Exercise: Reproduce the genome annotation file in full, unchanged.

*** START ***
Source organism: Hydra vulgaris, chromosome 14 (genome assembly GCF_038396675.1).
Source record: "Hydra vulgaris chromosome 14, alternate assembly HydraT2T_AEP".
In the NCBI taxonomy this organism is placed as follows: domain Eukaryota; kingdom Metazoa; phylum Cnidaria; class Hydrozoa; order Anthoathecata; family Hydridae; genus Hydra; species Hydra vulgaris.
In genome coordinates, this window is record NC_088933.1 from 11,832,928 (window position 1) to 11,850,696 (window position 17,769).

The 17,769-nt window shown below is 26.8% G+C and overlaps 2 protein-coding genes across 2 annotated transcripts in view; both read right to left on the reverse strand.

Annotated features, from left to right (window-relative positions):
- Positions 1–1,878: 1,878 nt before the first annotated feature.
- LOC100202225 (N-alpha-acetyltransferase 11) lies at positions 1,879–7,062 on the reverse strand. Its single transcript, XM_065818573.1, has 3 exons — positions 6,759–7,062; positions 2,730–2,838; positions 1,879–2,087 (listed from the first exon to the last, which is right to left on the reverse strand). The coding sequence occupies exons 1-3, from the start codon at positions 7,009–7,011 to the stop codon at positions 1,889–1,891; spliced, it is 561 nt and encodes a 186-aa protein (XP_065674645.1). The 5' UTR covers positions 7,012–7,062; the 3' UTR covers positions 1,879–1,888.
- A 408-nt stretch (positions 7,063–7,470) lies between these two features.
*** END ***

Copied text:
Source organism: Hydra vulgaris, chromosome 14 (genome assembly GCF_038396675.1).
Source record: "Hydra vulgaris chromosome 14, alternate assembly HydraT2T_AEP".
In the NCBI taxonomy this organism is placed as follows: domain Eukaryota; kingdom Metazoa; phylum Cnidaria; class Hydrozoa; order Anthoathecata; family Hydridae; genus Hydra; species Hydra vulgaris.
In genome coordinates, this window is record NC_088933.1 from 11,832,928 (window position 1) to 11,850,696 (window position 17,769).

The 17,769-nt window shown below is 26.8% G+C and overlaps 2 protein-coding genes across 2 annotated transcripts in view; both read right to left on the reverse strand.

Annotated features, from left to right (window-relative positions):
- Positions 1–1,878: 1,878 nt before the first annotated feature.
- LOC100202225 (N-alpha-acetyltransferase 11) lies at positions 1,879–7,062 on the reverse strand. Its single transcript, XM_065818573.1, has 3 exons — positions 6,759–7,062; positions 2,730–2,838; positions 1,879–2,087 (listed from the first exon to the last, which is right to left on the reverse strand). The coding sequence occupies exons 1-3, from the start codon at positions 7,009–7,011 to the stop codon at positions 1,889–1,891; spliced, it is 561 nt and encodes a 186-aa protein (XP_065674645.1). The 5' UTR covers positions 7,012–7,062; the 3' UTR covers positions 1,879–1,888.
- A 408-nt stretch (positions 7,063–7,470) lies between these two features.